Skip to main content

#Backtoschoolsweatercal

This post is part of the Back to School Sweater blog hop and CAL. You can find last week's Blog post by Tamara Gooderham here. The next stop on the blog hop will be by Helen Eccles on 9th September, who will be talking about Yarn choice, inc. substitution, drape, cost, climate yarnsub.com including caution. For more details of the CAL visit the Crochet Circle podcast group on Ravelry.

Crochet Garments

Having read Tamara's previous blog, I have to hold my hand up and say "Yes, I have enough crochet shawls." We all do.  There are so many fabulous garments to be made and we do not need to be afraid of them.  I started out with a simple stripy top from a crochet magazine - it wasn't too scary, and actually, I wear it a lot.  Crochet garments do not have to be complicated masterpieces that include every stitch combination going.  I have included below all of the crochet garments that I have made for myself, starting out with simple patterns, and getting more complex as my confidence has grown. 

Current trends

I am not a trend setter by any means.  If I was, and I followed the catwalk style, then my wardrobe would be full of Saint Laurent, Paco Rabanne, Isabel Marant and D&G to name but a few. I'm not.  In fact, when I told my husband that I was writing this section of the blog hop, he laughed and said "You're not trendy!"  For this blog, I have done a bit of research into current trends in the fashion world and I have dug up the following that could be applied to your chosen pattern:

  • Sparkle - maybe a metallic threaded yarn or a shimmery number.
  • Blue - muted blues are always popular for the cooler months.
  • Belts - return of the waist - apply this to a long cardi or tunic style sweater.
  • 70's is back! - go raid those vintage patterns!!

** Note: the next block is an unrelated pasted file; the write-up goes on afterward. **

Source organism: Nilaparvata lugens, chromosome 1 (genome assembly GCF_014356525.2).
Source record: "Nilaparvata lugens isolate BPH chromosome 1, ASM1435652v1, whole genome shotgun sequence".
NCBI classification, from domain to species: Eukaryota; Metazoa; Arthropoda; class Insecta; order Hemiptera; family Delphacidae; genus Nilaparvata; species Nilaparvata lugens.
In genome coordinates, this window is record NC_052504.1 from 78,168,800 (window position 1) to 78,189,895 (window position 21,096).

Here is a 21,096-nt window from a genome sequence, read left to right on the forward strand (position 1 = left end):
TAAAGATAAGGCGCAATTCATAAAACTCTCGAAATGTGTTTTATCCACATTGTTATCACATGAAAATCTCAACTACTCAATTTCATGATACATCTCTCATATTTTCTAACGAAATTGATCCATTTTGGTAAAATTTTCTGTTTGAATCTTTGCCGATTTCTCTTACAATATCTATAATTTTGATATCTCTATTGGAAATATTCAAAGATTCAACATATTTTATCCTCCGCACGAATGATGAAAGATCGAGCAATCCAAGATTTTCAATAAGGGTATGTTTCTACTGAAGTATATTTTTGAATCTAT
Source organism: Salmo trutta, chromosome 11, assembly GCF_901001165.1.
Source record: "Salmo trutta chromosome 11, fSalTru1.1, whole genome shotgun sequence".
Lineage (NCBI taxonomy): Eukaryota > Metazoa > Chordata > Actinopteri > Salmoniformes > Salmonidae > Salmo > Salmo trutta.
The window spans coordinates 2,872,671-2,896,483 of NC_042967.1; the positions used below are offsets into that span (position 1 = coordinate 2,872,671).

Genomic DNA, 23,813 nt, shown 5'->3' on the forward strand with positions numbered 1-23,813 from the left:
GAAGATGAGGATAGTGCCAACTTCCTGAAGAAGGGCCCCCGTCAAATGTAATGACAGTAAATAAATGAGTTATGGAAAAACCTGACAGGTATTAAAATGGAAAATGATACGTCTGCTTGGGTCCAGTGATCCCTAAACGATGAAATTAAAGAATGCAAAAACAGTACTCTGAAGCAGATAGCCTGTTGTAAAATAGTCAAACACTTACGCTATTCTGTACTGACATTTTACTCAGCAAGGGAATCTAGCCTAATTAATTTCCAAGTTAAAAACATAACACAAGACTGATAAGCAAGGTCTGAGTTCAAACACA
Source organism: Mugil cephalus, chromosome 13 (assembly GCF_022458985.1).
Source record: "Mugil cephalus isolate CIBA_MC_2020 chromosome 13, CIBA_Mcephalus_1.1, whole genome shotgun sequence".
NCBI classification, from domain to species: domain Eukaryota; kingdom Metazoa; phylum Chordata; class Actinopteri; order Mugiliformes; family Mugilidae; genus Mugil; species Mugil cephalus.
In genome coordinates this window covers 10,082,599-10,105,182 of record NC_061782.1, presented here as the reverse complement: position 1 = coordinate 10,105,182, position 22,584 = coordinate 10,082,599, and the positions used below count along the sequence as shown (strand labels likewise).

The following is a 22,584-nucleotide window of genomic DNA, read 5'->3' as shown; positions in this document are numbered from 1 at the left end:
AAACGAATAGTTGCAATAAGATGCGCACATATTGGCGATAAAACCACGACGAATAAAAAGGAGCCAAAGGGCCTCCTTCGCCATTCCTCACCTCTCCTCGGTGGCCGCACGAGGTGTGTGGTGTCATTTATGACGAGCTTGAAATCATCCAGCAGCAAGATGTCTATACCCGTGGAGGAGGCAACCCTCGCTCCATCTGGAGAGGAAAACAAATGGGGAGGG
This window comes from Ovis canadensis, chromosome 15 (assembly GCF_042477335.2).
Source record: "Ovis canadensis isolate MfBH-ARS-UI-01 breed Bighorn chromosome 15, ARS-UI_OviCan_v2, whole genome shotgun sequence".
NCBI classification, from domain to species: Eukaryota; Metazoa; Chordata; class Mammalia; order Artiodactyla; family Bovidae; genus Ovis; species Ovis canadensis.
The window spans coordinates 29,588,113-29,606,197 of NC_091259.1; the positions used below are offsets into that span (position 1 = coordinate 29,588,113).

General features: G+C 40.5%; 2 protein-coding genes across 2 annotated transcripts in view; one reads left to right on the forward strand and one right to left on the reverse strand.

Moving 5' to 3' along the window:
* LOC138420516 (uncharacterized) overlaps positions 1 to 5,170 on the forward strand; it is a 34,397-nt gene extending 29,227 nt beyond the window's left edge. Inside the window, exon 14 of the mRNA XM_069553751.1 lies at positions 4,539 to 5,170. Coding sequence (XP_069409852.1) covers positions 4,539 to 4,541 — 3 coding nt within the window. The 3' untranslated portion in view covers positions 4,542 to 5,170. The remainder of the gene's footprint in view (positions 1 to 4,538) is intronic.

• Soft leather - perhaps a leather or suede accent to your finished garment.

Choosing a style to suit you

I have made epic fails in the past where I have looked at a garment on a model, made it, and been utterly horrified by the result when I try it on.  We've all been there - or maybe you haven't if you have never ventured into the world of garment making.  No matter what our shape and size, there is a style to suit us.  Truthfully, I am a curvy size 16-18 UK and I have to be careful how I go about selecting a style to suit my shape.  It's important for everyone.  I have owned Dora Ohrenstein's Top Down Crochet Sweater book for a few months now and I love how it shows you the drape of a garment on both slim and fuller shaped models.  You would be amazed at the difference the same garment can look on different shaped people and I would wholly recommend that you check it out - it's a real eye opener. Don't rush in, take time and research these things, busts, bottoms and bone structure should all play a part in choosing a style to suit you.

Crochet garment designers

Obviously this is not going to be an exhaustive list of designers, as there are so many talented guys and gals out there who produce wonderful garments, but I have tried to select something for everyone - for every shape and size.  All of the designers listed below have either caught my eye, or I have made garments that they have designed.  If you want to know more, please click on each of the designers for their websites/pattern pages:

I hope that I have helped you on your path to crochet garment selection and given you a bit of food for thought.  Please message me if you have a question and I will try my best to answer it, or ask one of the Blog Hop contributors to help out.  I will be back next month with a special blog on how I am getting on with my chosen garment - Ava by Dora Ohrenstein.

See you then x



Stripy Jumper by Sara Huntington
Angel Sweater by Jenny King
Lacy Top by Simone Francis
Callendar Cardigan - The Crochet Project
Bobble Jumper by Sara Huntington

Chloe Cardigan by Dora Ohrenstein

Amber Summer Top by Drops Design

Comments